The Benefits of Smart Grid Business Software

Smart Grid Background

What Are Smart Grids?
Smart Grids use computer hardware and software, sensors, controls, and telecommunications equipment and services to:

  • Link customers to information that helps them manage consumption and use electricity wisely.
  • Enable customers to respond to utility notices in ways that help minimize the duration of overloads, bottlenecks, and outages.
  • Provide utilities with information that helps them improve performance and control costs.

What Is Driving Smart Grid Development?

Environmental Impact
Smart Grid development is picking up speed because of the widespread interest in reducing the negative impact that energy use has on the environment. Smart Grids use technology to drive efficiencies in transmission, distribution, and consumption. As a result, utilities can serve customers’ power needs with fewer generating plants, fewer transmission and distribution assets,and lower overall generation. With the possible exception of wind farm sprawl, landscape preservation is one obvious benefit. And because most generation today results in greenhouse gas emissions, Smart Grids reduce air pollution and the potential for global climate change.
Smart Grids also more easily accommodate the technical difficulties of integrating intermittent renewable resources like wind and solar into the grid, providing further greenhouse gas reductions.

Costs
The ability to defer the cost of plant and grid expansion is a major benefit to both utilities and customers. Utilities do not need to use as many internal resources for traditional infrastructure project planning and management. Large T&D infrastructure expansion costs are not passed on to customers.
Smart Grids will not eliminate capital expansion, of course. Transmission corridors to connect renewable generation with customers will require major near-term expenditures. Additionally, in the future, electricity to satisfy the needs of population growth and additional applications will exceed the capacity reductions available through the Smart Grid. At that point, expansion will resume—but with greater overall T&D efficiency based on demand response, load control, and many other Smart Grid technologies and business processes.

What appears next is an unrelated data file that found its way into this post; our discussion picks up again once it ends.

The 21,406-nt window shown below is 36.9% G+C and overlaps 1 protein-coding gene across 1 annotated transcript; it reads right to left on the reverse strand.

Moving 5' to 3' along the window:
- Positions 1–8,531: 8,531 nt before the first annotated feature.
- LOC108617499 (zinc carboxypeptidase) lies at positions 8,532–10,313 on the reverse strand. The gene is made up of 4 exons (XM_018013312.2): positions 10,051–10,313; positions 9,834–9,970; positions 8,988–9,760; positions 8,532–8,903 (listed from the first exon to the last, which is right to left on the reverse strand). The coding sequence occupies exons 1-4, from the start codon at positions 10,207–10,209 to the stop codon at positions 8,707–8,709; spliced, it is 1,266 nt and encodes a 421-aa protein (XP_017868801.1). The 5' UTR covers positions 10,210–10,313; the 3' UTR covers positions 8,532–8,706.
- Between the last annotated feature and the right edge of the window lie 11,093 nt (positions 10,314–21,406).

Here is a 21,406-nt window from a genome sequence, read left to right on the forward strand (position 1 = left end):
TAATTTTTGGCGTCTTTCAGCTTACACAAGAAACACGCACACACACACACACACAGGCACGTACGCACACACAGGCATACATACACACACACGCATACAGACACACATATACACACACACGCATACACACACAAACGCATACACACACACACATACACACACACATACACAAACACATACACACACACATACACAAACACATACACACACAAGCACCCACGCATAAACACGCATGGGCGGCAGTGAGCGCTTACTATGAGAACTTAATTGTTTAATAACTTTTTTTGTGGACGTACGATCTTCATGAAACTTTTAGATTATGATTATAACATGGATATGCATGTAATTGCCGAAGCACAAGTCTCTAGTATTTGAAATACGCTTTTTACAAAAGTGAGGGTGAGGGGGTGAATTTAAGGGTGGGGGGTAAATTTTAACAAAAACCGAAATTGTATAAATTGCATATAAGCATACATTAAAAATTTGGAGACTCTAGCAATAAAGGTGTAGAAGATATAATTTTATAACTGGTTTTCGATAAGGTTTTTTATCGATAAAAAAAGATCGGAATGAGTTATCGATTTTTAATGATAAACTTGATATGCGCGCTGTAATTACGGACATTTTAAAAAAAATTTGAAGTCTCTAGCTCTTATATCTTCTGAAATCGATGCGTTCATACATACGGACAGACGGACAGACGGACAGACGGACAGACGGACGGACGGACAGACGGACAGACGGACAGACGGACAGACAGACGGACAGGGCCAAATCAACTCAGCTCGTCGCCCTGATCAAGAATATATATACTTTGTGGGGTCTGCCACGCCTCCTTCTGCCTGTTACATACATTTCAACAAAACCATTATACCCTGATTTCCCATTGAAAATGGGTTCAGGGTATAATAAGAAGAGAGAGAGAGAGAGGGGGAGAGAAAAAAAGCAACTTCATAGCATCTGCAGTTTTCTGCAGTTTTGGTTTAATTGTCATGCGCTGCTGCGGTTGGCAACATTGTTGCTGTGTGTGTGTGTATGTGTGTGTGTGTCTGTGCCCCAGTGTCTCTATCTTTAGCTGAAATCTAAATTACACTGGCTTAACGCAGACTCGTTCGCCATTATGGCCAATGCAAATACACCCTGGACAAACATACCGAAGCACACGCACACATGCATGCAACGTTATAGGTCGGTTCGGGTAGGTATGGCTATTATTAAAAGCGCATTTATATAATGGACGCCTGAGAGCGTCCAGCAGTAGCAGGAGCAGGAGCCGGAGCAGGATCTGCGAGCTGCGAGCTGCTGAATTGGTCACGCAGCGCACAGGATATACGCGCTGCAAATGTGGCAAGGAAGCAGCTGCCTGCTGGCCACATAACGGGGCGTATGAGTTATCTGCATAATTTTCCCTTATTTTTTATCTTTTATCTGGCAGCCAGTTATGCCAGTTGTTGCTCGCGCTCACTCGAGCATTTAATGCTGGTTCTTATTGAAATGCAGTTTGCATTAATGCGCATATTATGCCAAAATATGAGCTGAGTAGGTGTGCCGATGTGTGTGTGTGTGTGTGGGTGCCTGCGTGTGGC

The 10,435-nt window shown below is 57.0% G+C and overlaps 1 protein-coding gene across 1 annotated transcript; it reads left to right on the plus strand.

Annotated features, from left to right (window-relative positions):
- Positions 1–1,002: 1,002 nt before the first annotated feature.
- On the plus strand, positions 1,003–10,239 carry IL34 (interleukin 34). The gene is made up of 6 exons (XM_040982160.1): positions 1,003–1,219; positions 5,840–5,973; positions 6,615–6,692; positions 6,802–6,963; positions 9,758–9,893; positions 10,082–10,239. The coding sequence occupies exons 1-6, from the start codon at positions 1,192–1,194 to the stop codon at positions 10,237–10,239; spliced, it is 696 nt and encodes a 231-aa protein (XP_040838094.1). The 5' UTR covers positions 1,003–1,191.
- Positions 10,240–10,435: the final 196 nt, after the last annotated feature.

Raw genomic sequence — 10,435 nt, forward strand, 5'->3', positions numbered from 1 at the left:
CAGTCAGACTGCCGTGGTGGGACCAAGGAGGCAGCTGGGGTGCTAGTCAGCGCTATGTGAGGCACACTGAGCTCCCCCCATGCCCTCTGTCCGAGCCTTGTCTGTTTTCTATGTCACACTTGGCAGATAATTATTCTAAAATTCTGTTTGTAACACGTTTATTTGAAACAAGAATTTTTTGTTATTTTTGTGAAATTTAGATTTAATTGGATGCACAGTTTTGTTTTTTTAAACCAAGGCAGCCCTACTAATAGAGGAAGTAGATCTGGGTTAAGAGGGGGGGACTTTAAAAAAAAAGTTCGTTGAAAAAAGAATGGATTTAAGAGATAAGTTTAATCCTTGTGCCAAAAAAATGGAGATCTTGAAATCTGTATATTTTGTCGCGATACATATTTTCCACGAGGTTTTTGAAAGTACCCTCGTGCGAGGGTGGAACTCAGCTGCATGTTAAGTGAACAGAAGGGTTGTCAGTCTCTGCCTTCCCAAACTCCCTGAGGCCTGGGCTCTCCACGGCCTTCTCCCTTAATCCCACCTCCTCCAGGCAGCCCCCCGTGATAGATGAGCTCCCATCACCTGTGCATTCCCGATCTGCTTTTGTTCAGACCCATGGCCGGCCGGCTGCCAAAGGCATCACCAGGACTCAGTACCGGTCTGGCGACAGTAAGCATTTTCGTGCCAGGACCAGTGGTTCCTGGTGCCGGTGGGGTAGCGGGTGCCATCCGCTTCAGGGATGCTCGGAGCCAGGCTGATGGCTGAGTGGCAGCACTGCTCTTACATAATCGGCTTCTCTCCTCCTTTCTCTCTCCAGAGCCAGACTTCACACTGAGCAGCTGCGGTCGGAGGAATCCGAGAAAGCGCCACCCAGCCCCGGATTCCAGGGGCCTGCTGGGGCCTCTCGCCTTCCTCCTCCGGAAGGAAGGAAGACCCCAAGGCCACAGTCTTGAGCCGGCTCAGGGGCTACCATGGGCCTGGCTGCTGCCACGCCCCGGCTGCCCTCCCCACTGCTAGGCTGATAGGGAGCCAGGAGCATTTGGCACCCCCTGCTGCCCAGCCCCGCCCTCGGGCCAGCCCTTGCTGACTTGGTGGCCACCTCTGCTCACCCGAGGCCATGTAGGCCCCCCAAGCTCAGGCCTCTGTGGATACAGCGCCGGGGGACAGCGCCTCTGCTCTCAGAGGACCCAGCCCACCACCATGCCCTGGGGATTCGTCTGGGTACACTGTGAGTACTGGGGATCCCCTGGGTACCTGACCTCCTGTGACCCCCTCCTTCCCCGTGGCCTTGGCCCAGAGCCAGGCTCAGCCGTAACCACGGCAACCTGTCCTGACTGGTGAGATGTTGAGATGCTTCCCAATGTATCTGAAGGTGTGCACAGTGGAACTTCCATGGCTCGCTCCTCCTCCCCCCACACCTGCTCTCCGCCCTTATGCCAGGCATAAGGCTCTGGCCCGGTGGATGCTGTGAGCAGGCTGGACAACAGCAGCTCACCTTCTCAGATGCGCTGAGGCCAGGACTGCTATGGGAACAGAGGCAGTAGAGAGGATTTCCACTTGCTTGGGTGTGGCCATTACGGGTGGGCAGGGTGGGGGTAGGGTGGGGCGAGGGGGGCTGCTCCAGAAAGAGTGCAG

Energy efficiency is a second area of Smart Grid cost saving of particular relevance to customers. The timely and detailed information Smart Grids provide encourages customers to limit waste, adopt energy-efficient building codes and standards, and invest in energy efficient appliances. Efficiency may or may not lower customer bills because customer efficiency savings may be offset by higher costs in generation fuels or carbon taxes. It is clear, however, that bills will be lower with efficiency than without it.

Utility Operations

Smart Grids can serve as the central focus of utility initiatives to improve business processes. Many utilities have long “wish lists” of projects and applications they would like to fund in order to improve customer service or ease staff’s burden of repetitious work, but they have difficulty cost-justifying the changes, especially in the short term. Adding Smart Grid benefits to the cost/benefit analysis frequently tips the scales in favor of the change and can also significantly reduce payback periods.
Mobile workforce applications and asset management applications work together to deploy assets and then to maintain, repair, and replace them. Many additional benefits result—for instance, increased productivity and fuel savings from better routing.

Similarly, customer portals that provide customers with near-real-time information can also encourage online payments, thus lowering billing costs. Utilities can and should include these cost and service improvements in the list of Smart Grid benefits.


What Is Smart Grid Business Software?